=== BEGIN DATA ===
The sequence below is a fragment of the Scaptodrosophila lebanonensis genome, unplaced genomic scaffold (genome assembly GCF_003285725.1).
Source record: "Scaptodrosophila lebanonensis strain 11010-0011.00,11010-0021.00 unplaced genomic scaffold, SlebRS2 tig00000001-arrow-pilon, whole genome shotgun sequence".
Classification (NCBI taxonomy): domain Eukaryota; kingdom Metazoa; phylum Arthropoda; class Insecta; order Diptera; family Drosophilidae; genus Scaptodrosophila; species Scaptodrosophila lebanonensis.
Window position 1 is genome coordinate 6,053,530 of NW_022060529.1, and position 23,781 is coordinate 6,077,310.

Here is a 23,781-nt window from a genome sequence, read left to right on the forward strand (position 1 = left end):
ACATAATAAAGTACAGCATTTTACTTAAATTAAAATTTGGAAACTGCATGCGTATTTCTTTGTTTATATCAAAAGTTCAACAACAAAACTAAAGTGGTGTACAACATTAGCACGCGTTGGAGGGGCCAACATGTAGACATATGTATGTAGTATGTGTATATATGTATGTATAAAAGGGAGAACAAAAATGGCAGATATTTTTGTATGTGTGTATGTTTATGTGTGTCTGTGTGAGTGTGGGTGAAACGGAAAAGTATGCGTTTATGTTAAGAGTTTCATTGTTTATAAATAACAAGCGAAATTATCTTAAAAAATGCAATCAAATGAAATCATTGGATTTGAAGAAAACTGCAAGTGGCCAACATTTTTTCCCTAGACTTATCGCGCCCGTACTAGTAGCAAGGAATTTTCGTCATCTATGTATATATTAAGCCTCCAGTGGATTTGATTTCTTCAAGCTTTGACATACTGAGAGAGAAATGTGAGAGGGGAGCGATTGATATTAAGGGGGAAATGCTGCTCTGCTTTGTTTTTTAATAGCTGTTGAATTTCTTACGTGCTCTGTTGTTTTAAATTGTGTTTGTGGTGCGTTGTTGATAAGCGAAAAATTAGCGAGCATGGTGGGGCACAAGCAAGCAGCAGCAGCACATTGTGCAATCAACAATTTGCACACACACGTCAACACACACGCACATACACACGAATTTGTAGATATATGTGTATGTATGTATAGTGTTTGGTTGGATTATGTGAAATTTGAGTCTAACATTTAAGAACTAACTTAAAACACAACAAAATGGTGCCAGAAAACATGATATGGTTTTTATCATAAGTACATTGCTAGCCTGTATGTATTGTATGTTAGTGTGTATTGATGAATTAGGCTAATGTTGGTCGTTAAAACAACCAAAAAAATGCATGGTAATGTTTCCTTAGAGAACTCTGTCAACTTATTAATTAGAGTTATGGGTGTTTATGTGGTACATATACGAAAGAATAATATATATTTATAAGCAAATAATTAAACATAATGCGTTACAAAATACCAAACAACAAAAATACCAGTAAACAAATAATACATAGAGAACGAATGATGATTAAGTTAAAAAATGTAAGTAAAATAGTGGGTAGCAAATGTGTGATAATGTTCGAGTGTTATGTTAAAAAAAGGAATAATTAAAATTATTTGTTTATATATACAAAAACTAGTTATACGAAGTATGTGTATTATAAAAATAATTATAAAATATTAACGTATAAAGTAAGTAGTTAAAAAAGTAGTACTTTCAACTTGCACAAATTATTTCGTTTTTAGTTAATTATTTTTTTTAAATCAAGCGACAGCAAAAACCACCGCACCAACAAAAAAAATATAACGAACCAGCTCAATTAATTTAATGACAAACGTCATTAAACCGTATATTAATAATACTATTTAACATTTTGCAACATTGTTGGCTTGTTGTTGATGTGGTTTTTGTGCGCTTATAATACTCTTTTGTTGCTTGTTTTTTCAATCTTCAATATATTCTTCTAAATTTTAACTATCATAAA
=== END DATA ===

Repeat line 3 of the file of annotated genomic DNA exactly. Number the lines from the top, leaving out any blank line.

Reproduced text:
Classification (NCBI taxonomy): domain Eukaryota; kingdom Metazoa; phylum Arthropoda; class Insecta; order Diptera; family Drosophilidae; genus Scaptodrosophila; species Scaptodrosophila lebanonensis.